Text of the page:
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The Language of Travel

I would guess nearly every European travel adventure contains an element of concern regarding communication. Our recent experience in Norway was both charming and illuminating.
While on the fabled scenic railway portion of "Norway in a Nutshell", we encountered three young women, obviously friends, speaking among themselves in English, but with unusual and dissimilar accents. Curiosity set in and I inquired about their speaking after complimenting them on their command of the English language.
What followed was enlightening and thought provoking....the first young woman Maria, was from Spain. The second, Esmee, was French and the third, Sophia, was Polish. All three worked for a tourist company associated with the "Nutshell" and all three met during their employment in Norway. Oddly, none of them spoke Norwegian.
Maria learned to speak English in New York, Esmee learned English in Dublin and Sophia learned English in Vienna. None of them spoke each other's native language.... their common thread was English, and they would not have been able to speak among themselves without that knowledge.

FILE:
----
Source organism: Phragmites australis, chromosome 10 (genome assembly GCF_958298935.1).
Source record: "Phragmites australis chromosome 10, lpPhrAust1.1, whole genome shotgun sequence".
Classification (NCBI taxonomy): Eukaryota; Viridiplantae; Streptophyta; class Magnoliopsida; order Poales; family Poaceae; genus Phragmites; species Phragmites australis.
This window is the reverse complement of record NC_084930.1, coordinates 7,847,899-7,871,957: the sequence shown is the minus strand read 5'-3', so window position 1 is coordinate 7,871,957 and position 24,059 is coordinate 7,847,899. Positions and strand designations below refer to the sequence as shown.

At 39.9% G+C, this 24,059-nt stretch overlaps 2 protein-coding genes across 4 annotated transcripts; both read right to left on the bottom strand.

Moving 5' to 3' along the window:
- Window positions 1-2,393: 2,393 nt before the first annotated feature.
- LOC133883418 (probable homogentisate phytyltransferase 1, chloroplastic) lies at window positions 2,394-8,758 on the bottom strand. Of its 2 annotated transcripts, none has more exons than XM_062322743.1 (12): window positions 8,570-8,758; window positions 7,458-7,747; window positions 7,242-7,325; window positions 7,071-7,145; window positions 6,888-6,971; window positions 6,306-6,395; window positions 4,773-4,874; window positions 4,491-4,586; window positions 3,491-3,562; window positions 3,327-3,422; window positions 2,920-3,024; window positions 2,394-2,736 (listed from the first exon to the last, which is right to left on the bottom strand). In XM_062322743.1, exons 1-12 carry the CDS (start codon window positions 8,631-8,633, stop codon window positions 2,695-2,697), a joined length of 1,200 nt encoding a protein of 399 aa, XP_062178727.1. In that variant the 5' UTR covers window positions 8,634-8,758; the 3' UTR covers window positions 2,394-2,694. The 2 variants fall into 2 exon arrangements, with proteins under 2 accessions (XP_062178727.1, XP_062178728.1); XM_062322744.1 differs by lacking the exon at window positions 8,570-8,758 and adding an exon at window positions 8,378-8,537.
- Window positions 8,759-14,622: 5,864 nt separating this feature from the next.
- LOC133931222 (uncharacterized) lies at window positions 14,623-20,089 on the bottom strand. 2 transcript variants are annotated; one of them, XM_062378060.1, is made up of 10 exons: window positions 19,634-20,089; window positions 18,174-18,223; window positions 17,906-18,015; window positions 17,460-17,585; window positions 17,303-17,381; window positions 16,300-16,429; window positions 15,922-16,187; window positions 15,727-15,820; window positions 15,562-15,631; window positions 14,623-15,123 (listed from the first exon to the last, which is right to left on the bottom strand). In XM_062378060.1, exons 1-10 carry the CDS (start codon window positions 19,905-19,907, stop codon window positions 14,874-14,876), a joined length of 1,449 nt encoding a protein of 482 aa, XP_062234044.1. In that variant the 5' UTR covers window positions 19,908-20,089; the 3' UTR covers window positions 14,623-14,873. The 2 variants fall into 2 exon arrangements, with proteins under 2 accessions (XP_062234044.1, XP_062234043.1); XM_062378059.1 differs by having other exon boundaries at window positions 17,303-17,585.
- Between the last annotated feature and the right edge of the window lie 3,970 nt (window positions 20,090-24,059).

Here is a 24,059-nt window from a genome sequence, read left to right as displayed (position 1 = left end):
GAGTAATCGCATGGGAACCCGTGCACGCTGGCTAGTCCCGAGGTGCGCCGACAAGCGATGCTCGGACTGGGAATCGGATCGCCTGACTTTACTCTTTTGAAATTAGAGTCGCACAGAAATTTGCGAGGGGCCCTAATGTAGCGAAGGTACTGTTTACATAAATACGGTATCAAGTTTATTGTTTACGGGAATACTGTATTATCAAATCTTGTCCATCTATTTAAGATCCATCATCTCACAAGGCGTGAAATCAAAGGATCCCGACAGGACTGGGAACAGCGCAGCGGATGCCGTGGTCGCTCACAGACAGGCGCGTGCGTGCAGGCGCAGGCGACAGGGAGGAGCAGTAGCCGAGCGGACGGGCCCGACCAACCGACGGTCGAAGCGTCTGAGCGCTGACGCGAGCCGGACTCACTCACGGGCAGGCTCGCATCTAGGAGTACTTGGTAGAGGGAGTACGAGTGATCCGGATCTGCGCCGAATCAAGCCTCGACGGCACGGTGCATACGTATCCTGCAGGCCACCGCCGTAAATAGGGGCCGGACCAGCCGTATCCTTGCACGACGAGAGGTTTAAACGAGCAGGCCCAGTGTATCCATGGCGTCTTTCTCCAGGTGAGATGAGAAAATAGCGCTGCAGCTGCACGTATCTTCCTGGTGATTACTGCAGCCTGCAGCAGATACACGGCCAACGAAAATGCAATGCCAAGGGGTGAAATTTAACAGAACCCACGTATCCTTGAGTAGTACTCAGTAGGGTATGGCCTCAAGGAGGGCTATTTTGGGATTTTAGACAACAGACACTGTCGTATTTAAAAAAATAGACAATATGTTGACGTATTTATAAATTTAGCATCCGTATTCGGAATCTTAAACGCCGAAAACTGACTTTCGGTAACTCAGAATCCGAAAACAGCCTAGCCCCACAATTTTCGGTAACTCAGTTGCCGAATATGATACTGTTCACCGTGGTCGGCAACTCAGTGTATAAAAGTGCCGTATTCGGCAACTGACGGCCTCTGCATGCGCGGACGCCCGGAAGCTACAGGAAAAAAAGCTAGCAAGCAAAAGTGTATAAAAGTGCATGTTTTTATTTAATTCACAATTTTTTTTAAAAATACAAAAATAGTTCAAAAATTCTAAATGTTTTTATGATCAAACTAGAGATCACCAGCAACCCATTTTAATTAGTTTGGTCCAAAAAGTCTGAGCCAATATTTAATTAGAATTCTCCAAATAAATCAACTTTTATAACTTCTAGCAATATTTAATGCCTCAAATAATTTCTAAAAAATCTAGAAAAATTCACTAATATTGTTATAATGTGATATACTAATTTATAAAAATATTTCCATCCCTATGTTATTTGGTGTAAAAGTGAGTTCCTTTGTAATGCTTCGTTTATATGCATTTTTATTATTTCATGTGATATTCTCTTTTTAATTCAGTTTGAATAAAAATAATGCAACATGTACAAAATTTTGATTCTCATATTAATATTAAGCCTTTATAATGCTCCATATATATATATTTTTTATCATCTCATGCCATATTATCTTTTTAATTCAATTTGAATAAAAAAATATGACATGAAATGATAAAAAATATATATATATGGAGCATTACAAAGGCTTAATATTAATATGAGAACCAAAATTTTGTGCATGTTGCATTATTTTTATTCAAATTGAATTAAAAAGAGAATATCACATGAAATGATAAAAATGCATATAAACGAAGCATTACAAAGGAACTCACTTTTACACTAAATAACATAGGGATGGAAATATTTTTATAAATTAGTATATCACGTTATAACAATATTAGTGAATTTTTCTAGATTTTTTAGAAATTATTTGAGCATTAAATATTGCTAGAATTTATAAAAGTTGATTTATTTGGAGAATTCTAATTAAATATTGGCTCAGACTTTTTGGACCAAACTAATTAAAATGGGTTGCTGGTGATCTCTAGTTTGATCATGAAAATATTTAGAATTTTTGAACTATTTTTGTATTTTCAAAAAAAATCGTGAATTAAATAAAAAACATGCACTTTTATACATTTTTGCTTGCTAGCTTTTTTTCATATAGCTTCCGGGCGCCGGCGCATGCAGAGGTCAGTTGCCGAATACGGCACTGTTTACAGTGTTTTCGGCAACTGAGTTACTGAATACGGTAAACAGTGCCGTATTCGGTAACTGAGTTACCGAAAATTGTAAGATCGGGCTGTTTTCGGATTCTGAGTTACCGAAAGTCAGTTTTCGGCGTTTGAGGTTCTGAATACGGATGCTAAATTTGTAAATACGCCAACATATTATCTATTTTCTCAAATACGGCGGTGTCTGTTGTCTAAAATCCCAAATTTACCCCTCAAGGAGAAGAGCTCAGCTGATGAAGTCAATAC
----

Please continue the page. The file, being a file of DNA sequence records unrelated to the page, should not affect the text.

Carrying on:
A wonderful conversation developed.... including my attempt to carefully mention that Maria's linguistics exposure in New York may have included more than she bargained for.....she unknowingly used a great deal of profanity in her version of English. Hilarious!
Hearing English spoken in an Irish accent with French undertones is a delight Esmee brought to our conversation. I'll never forget it.
As wonderful as "Norway in a Nutshell" was, these three young women, very unexpectedly, made it a day of pure joy.

Posted by
1546 posts